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Carlos Castillo-Chavez

Carlos Castillo-Chavez
Distinguished Sustainability Scientist, Julie Ann Wrigley Global Institute of Sustainability
Regents' and Joaquin Bustoz Jr Professor, School of Human Evolution and Social Change, College of Liberal Arts and Sciences
Executive Director, Simon A. Levin Mathematical, Computational & Modeling Sciences Center

ccchavez@asu.edu
480-965-2115
Website

Simon A. Levin Mathematical, Computational & Modeling Sciences Center
Arizona State University
PO Box 871901
Tempe, AZ 85287-1901

Castillo-Chavez's research program lives at the interface of the natural and social sciences. The research program puts emphasis on the role of dynamic social landscapes on disease evolution. In this context, in collaboration with various researchers (graduate students, postdocs and senior faculty elsewhere), joint work is conducted on the role of cross-immunity on the evolution and dynamics of influenza; the impact of behavioral changes, long periods of infectiousness, variable infectivity, co-infections, prostitution, social networks and vaccine efficacy on HIV dynamics; the role of exogenous re-infection, variable progression rates, vaccination, public transportation, close and casual contacts (generalized households) on tuberculosis dynamics and control; the impact of life-history vector dynamics on dengue epidemics; and on the identification of time response scales for epidemics like foot and mouth disease (Uruguay). More recently, Castillo-Chavez and collaborators have worked on the role of dispersal and disease as enhancing mechanisms of ecological diversity. Most recently, research efforts focus on problems at the interface of homeland security and disease invasions (natural or deliberate) and on models for the spread of social "diseases" like alcoholism and ecstasy. Work on models for the spread of extreme ideologies and their impact on cultural norms is also under way. The work on homeland security is briefly described in his February column of Beyond numbers and proofs.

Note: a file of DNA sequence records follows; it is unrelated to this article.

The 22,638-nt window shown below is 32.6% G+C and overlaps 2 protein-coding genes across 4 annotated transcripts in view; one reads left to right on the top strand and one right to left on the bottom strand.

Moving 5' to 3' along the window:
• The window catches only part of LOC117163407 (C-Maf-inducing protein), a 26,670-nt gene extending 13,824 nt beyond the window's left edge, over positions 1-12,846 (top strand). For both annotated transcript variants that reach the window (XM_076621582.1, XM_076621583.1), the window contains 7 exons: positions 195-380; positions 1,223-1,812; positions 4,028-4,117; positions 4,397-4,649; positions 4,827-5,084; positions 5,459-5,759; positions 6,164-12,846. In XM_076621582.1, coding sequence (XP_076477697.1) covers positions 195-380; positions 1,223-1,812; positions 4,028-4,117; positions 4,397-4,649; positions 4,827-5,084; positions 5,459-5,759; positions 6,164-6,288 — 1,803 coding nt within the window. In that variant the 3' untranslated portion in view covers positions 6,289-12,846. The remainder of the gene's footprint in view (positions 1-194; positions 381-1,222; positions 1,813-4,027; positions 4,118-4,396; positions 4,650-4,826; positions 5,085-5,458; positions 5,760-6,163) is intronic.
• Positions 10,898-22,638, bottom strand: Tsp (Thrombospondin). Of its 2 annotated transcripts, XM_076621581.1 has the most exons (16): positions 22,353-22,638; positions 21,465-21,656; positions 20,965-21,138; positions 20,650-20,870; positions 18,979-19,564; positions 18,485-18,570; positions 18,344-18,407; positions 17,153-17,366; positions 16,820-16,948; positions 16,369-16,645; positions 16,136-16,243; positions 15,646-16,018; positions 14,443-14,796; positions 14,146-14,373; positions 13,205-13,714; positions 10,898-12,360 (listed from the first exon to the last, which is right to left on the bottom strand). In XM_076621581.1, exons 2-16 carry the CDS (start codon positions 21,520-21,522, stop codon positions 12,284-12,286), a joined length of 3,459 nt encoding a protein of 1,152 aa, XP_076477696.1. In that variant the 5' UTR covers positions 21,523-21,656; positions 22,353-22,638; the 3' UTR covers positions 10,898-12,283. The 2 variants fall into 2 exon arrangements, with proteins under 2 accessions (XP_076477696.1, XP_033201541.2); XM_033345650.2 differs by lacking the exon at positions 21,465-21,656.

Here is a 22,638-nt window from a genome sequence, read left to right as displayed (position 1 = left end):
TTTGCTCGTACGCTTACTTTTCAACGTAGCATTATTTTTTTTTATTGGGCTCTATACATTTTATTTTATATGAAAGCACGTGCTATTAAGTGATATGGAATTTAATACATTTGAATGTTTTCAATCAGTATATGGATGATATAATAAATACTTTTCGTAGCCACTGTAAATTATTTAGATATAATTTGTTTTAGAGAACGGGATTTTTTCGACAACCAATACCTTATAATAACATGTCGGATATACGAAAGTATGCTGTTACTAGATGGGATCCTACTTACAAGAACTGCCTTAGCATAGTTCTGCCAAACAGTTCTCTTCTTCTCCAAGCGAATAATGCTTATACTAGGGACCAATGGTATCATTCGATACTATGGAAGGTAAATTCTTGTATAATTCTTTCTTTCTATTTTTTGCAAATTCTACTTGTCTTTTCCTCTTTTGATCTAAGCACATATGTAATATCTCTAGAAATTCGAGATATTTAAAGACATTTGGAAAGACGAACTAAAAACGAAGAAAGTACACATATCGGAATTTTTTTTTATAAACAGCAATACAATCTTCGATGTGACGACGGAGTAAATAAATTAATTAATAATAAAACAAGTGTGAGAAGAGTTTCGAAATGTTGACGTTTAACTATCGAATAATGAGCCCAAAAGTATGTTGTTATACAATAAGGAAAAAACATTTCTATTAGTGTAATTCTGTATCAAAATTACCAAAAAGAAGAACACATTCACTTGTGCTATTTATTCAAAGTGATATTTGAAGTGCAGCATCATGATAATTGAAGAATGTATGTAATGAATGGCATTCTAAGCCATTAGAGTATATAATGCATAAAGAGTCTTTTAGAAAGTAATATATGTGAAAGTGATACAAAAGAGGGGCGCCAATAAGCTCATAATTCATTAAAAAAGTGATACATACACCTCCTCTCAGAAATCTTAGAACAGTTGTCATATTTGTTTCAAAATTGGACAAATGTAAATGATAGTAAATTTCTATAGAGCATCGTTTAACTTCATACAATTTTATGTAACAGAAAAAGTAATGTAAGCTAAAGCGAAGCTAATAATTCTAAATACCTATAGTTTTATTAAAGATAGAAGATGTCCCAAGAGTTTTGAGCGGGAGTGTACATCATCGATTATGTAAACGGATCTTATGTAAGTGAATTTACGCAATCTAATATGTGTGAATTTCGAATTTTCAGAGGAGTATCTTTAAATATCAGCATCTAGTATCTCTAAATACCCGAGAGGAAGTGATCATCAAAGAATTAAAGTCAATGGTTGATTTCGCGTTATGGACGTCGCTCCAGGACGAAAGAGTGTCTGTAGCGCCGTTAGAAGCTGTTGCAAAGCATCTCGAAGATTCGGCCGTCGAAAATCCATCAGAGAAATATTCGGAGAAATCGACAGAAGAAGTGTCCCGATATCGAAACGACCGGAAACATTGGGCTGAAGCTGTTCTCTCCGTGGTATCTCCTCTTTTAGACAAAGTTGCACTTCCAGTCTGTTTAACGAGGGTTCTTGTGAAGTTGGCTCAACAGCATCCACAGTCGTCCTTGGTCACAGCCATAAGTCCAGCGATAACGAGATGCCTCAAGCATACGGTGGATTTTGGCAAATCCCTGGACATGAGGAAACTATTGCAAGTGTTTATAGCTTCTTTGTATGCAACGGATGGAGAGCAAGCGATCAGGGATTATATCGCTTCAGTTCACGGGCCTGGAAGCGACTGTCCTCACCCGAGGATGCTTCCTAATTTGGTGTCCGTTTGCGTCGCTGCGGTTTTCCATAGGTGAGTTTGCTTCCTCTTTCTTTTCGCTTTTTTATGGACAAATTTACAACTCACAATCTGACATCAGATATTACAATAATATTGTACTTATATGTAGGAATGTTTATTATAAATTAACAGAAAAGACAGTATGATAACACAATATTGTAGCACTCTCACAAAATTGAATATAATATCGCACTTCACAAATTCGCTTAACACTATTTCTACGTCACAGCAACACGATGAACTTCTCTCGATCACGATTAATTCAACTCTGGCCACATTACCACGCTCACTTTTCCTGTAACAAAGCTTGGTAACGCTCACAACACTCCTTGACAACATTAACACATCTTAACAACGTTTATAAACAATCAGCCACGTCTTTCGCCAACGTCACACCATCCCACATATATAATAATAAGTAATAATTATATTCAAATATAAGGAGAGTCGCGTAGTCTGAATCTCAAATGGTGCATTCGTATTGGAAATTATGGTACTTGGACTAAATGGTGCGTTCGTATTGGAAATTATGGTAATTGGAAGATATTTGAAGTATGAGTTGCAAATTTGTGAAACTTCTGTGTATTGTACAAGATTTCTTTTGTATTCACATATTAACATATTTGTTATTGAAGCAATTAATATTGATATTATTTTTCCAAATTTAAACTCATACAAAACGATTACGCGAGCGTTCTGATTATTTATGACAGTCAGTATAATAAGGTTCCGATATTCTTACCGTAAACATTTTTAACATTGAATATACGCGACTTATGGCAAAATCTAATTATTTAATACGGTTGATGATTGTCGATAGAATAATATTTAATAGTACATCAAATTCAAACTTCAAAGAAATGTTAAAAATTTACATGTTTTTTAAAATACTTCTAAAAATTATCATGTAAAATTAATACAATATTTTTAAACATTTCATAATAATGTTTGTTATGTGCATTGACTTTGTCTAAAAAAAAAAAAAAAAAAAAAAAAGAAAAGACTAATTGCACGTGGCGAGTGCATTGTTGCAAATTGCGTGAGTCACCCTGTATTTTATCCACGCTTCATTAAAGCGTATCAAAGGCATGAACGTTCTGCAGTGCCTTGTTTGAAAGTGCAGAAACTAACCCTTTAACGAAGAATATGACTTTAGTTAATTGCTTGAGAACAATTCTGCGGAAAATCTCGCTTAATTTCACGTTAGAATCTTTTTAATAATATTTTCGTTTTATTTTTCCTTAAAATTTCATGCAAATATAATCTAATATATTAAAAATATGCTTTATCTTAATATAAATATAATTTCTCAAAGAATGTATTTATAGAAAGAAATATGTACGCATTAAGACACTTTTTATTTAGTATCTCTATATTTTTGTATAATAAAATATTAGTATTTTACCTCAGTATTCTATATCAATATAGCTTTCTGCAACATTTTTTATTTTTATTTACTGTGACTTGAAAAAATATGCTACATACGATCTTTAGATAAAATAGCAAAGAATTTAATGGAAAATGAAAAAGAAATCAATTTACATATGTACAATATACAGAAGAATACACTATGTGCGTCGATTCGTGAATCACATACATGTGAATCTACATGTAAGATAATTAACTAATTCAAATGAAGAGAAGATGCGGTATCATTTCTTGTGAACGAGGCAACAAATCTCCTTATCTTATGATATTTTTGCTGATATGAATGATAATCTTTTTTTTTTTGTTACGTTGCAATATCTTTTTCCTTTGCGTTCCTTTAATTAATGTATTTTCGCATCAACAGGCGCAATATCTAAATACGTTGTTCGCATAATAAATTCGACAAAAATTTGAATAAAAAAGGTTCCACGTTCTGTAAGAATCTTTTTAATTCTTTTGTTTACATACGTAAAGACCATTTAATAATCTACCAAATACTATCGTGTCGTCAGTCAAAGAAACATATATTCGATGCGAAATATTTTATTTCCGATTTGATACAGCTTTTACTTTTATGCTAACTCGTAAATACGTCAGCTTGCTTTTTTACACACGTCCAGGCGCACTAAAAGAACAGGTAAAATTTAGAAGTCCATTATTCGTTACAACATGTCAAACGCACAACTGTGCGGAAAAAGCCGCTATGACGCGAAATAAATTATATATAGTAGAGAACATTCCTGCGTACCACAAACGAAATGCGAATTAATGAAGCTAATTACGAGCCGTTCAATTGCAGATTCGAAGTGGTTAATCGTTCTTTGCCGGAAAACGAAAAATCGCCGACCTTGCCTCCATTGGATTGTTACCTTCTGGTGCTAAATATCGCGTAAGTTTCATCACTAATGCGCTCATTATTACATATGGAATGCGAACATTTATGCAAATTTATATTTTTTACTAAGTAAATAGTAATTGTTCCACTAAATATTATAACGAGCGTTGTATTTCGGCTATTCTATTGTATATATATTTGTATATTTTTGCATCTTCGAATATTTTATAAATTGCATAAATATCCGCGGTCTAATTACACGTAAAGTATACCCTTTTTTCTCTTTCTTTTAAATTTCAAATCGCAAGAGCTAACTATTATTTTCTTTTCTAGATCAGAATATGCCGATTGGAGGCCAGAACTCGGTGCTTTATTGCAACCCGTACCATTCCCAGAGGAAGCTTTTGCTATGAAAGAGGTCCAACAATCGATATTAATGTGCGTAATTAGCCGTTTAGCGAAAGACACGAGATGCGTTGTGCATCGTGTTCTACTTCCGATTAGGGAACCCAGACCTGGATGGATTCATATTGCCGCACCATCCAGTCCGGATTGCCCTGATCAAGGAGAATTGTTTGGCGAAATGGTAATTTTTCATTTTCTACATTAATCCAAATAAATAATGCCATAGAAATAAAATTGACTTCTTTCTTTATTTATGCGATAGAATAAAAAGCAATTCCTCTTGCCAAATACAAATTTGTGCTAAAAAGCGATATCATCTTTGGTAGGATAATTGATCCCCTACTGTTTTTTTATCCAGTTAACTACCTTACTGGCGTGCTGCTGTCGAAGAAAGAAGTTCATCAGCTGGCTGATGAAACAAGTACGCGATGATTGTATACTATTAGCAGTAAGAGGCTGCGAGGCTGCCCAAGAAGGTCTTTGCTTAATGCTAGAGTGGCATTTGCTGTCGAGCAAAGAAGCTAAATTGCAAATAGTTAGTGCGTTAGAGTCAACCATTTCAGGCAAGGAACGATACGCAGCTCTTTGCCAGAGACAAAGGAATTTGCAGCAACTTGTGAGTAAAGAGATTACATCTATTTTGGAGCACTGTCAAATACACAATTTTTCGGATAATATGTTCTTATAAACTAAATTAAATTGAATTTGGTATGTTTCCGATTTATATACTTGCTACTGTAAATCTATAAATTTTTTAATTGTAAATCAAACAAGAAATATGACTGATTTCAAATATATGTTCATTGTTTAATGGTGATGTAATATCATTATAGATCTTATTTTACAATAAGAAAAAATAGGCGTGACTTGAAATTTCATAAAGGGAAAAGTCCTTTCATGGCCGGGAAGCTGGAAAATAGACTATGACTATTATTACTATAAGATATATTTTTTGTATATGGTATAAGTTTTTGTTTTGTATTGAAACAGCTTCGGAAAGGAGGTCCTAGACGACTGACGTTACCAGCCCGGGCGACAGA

The content of the courses that Castillo-Chavez has taught or developed focus on three aspects associated with biological and social processes: modeling, mathematical methods and simulations. The material taught is motivated via applications to immunology, epidemiology, ecology and evolutionary biology, demography and social dynamics.

PhD, Mathematics, University of Wisconsin Madison, 1984

MS, Mathematics, University of Wisconsin Milwaukee, 1977

BS, Mathematics, University of Wisconsin Steven Point, 1976

Journal Articles

2014

Perrings, C., C. Castillo-Chavez, G. Chowell, P. Daszak, E. P. Fenichel, D. Finnoff, R. D. Horan, A. M. Kilpatrick, A. P. Kinzig, N. V. Kuminoff, S. Levin, B. Morin, K. F. Smith and M. Springborn. 2014. Merging economics and epidemiology to improve the prediction and management of infectious disease. EcoHealth 11(4):464-475. DOI: 10.1007/s10393-014-0963-6. (link )

Posters

2010

Murillo, D., J. M. Anderies and C. Castillo-Chavez. 2010. Towards a theoretical framework of urban growth. Tempe, AZ. Poster presented January 28 at the 11th Annual Graduates in Earth, Life and Social Sciences Poster Symposium, Arizona State University, Tempe, AZ.

Murillo, D., J. M. Anderies and C. Castillo-Chavez. 2010. Towards a theoretical framework of urban growth. Poster presented January 28 at the 8th Annual Arizona Student Research Conference, Tempe, AZ.

2009

Murillo, D., J. M. Anderies and C. Castillo-Chavez. 2009. Towards a theoretical framework of urban growth. Poster presented June 9 at the annual PI meeting of the NSF's IGERT, Washington DC.

Murillo, D., J. M. Anderies and C. Castillo-Chavez. 2009. Towards a theoretical framework of urban growth. Poster presented January 30 at the Arizona Days Conference, Tempe, AZ.

2008

Murillo, D., J. M. Anderies and C. Castillo-Chavez. 2008. Towards a theoretical framework of urban growth. Chapel Hill, North Carolina. Poster presented at November 14 Blackwell-Tapia Conference with the Statistical and Applied Mathematical Sciences Institute (SAMSI) University of North Carolina.

2007

Murillo, D., J. M. Anderies and C. Castillo-Chavez. 2007. Towards a theoretical framework of urban growth. Poster presented October 13 at the first Conference for Sustainability IGERTs, Fairbanks, AK.

Presentations

2011

Murillo, D., S. Holechek, F. Sanchez, E. Pozo and C. Castillo-Chavez. 2011. Mothers and their eggs: Vertical transmission in a model of dengue. Presentation 25 February at the Emerging Researchers National (ERN) Conference in STEM, Washington DC.

Murillo, D., S. Holechek, F. Sanchez, E. Pozo and C. Castillo-Chavez. 2011. Vertical transmission: Short-and long-term implications of an invasive strain. Presentation 22 April at the Unraveling Complex Systems: Mathematical Biology Mini-Symposium, Tempe, AZ.

2010

Murillo, D., J. M. Anderies and C. Castillo-Chavez. 2010. Urban growth and Zipf's Law. Presentation May 26 at the Universidad Autonoma del Estado de Hidalgo, Pachuca, Hidalgo, MX.

2009

Murillo, D., J. M. Anderies and C. Castillo-Chavez. 2009. Towards a theoretical framework of urban growth. Presentation September 27 at the Biocomplexity II Conference, Seattle, WA.

Murillo, D., J. M. Anderies and C. Castillo-Chavez. 2009. Towards a theoretical framework of urban growth. Presentation June 4 at the Workshop on the Workshop 4, Bloomington, IN.